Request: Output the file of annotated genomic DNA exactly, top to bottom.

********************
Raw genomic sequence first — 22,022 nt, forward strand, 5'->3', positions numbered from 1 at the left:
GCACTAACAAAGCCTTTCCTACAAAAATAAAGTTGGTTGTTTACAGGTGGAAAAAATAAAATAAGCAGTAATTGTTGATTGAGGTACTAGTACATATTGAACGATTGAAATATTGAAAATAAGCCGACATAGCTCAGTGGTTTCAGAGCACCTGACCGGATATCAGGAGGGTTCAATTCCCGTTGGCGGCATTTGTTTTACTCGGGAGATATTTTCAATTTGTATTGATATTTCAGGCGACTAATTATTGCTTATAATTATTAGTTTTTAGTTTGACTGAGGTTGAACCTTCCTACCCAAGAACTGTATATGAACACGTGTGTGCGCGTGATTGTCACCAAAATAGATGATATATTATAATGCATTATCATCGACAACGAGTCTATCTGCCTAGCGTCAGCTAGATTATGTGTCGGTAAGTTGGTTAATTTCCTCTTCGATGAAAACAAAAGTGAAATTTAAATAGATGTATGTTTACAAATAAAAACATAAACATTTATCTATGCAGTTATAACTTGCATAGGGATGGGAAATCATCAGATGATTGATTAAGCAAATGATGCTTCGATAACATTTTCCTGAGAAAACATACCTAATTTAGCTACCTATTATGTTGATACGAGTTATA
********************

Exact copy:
Raw genomic sequence first — 22,022 nt, forward strand, 5'->3', positions numbered from 1 at the left:
GCACTAACAAAGCCTTTCCTACAAAAATAAAGTTGGTTGTTTACAGGTGGAAAAAATAAAATAAGCAGTAATTGTTGATTGAGGTACTAGTACATATTGAACGATTGAAATATTGAAAATAAGCCGACATAGCTCAGTGGTTTCAGAGCACCTGACCGGATATCAGGAGGGTTCAATTCCCGTTGGCGGCATTTGTTTTACTCGGGAGATATTTTCAATTTGTATTGATATTTCAGGCGACTAATTATTGCTTATAATTATTAGTTTTTAGTTTGACTGAGGTTGAACCTTCCTACCCAAGAACTGTATATGAACACGTGTGTGCGCGTGATTGTCACCAAAATAGATGATATATTATAATGCATTATCATCGACAACGAGTCTATCTGCCTAGCGTCAGCTAGATTATGTGTCGGTAAGTTGGTTAATTTCCTCTTCGATGAAAACAAAAGTGAAATTTAAATAGATGTATGTTTACAAATAAAAACATAAACATTTATCTATGCAGTTATAACTTGCATAGGGATGGGAAATCATCAGATGATTGATTAAGCAAATGATGCTTCGATAACATTTTCCTGAGAAAACATACCTAATTTAGCTACCTATTATGTTGATACGAGTTATA